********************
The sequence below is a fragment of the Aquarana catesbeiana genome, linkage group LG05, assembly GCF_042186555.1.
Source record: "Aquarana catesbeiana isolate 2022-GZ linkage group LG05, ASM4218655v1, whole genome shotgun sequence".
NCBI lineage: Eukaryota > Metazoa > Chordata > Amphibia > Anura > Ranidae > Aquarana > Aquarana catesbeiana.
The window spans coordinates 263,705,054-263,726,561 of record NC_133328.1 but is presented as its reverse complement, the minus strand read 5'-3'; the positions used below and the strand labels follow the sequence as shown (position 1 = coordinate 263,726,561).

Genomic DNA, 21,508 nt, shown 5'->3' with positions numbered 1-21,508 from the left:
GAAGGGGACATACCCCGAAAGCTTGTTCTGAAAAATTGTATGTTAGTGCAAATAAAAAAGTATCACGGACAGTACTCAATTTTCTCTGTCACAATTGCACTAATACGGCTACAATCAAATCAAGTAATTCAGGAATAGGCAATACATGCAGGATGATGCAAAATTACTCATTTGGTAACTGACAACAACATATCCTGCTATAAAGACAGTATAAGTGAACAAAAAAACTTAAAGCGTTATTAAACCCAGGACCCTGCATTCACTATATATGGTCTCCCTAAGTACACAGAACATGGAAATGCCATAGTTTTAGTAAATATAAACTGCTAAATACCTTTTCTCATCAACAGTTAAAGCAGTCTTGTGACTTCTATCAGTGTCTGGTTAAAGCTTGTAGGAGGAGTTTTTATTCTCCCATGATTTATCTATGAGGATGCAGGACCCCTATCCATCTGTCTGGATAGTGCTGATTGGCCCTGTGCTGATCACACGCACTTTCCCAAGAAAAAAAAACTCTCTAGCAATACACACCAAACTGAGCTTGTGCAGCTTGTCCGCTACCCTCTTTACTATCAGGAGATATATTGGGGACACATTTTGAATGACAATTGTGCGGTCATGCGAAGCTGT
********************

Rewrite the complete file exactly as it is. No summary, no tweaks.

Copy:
The sequence below is a fragment of the Aquarana catesbeiana genome, linkage group LG05, assembly GCF_042186555.1.
Source record: "Aquarana catesbeiana isolate 2022-GZ linkage group LG05, ASM4218655v1, whole genome shotgun sequence".
NCBI lineage: Eukaryota > Metazoa > Chordata > Amphibia > Anura > Ranidae > Aquarana > Aquarana catesbeiana.
The window spans coordinates 263,705,054-263,726,561 of record NC_133328.1 but is presented as its reverse complement, the minus strand read 5'-3'; the positions used below and the strand labels follow the sequence as shown (position 1 = coordinate 263,726,561).

Genomic DNA, 21,508 nt, shown 5'->3' with positions numbered 1-21,508 from the left:
GAAGGGGACATACCCCGAAAGCTTGTTCTGAAAAATTGTATGTTAGTGCAAATAAAAAAGTATCACGGACAGTACTCAATTTTCTCTGTCACAATTGCACTAATACGGCTACAATCAAATCAAGTAATTCAGGAATAGGCAATACATGCAGGATGATGCAAAATTACTCATTTGGTAACTGACAACAACATATCCTGCTATAAAGACAGTATAAGTGAACAAAAAAACTTAAAGCGTTATTAAACCCAGGACCCTGCATTCACTATATATGGTCTCCCTAAGTACACAGAACATGGAAATGCCATAGTTTTAGTAAATATAAACTGCTAAATACCTTTTCTCATCAACAGTTAAAGCAGTCTTGTGACTTCTATCAGTGTCTGGTTAAAGCTTGTAGGAGGAGTTTTTATTCTCCCATGATTTATCTATGAGGATGCAGGACCCCTATCCATCTGTCTGGATAGTGCTGATTGGCCCTGTGCTGATCACACGCACTTTCCCAAGAAAAAAAAACTCTCTAGCAATACACACCAAACTGAGCTTGTGCAGCTTGTCCGCTACCCTCTTTACTATCAGGAGATATATTGGGGACACATTTTGAATGACAATTGTGCGGTCATGCGAAGCTGT